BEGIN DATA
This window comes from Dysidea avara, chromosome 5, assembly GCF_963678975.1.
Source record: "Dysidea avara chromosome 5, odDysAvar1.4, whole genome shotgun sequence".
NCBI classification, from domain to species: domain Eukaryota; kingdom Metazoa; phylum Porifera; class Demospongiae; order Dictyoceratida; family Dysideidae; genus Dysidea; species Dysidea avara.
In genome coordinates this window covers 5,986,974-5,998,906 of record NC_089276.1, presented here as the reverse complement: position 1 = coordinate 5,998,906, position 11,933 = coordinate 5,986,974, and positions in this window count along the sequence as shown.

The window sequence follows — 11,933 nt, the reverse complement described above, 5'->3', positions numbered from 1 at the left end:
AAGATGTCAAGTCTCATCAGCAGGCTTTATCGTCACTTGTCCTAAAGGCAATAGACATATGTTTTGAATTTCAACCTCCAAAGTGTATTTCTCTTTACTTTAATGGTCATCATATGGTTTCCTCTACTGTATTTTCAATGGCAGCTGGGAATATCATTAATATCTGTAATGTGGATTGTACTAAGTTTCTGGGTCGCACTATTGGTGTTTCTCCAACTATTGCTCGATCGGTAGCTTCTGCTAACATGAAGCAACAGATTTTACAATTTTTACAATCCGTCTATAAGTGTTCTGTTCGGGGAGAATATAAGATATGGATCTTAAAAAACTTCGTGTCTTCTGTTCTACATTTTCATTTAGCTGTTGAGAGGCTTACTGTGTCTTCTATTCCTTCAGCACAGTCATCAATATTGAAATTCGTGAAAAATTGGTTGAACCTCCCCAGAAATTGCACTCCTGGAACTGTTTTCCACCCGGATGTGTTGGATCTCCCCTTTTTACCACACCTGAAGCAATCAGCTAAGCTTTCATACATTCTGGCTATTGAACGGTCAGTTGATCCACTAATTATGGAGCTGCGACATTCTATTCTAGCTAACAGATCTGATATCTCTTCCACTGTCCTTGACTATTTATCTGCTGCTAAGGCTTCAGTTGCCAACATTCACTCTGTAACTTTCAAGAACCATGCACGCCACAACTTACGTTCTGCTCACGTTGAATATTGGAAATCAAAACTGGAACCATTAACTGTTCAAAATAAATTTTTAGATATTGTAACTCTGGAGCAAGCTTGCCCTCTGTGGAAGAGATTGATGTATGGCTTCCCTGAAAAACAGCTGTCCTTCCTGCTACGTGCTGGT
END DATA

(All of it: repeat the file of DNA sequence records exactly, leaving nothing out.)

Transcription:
This window comes from Dysidea avara, chromosome 5, assembly GCF_963678975.1.
Source record: "Dysidea avara chromosome 5, odDysAvar1.4, whole genome shotgun sequence".
NCBI classification, from domain to species: domain Eukaryota; kingdom Metazoa; phylum Porifera; class Demospongiae; order Dictyoceratida; family Dysideidae; genus Dysidea; species Dysidea avara.
In genome coordinates this window covers 5,986,974-5,998,906 of record NC_089276.1, presented here as the reverse complement: position 1 = coordinate 5,998,906, position 11,933 = coordinate 5,986,974, and positions in this window count along the sequence as shown.

The window sequence follows — 11,933 nt, the reverse complement described above, 5'->3', positions numbered from 1 at the left end:
AAGATGTCAAGTCTCATCAGCAGGCTTTATCGTCACTTGTCCTAAAGGCAATAGACATATGTTTTGAATTTCAACCTCCAAAGTGTATTTCTCTTTACTTTAATGGTCATCATATGGTTTCCTCTACTGTATTTTCAATGGCAGCTGGGAATATCATTAATATCTGTAATGTGGATTGTACTAAGTTTCTGGGTCGCACTATTGGTGTTTCTCCAACTATTGCTCGATCGGTAGCTTCTGCTAACATGAAGCAACAGATTTTACAATTTTTACAATCCGTCTATAAGTGTTCTGTTCGGGGAGAATATAAGATATGGATCTTAAAAAACTTCGTGTCTTCTGTTCTACATTTTCATTTAGCTGTTGAGAGGCTTACTGTGTCTTCTATTCCTTCAGCACAGTCATCAATATTGAAATTCGTGAAAAATTGGTTGAACCTCCCCAGAAATTGCACTCCTGGAACTGTTTTCCACCCGGATGTGTTGGATCTCCCCTTTTTACCACACCTGAAGCAATCAGCTAAGCTTTCATACATTCTGGCTATTGAACGGTCAGTTGATCCACTAATTATGGAGCTGCGACATTCTATTCTAGCTAACAGATCTGATATCTCTTCCACTGTCCTTGACTATTTATCTGCTGCTAAGGCTTCAGTTGCCAACATTCACTCTGTAACTTTCAAGAACCATGCACGCCACAACTTACGTTCTGCTCACGTTGAATATTGGAAATCAAAACTGGAACCATTAACTGTTCAAAATAAATTTTTAGATATTGTAACTCTGGAGCAAGCTTGCCCTCTGTGGAAGAGATTGATGTATGGCTTCCCTGAAAAACAGCTGTCCTTCCTGCTACGTGCTGGT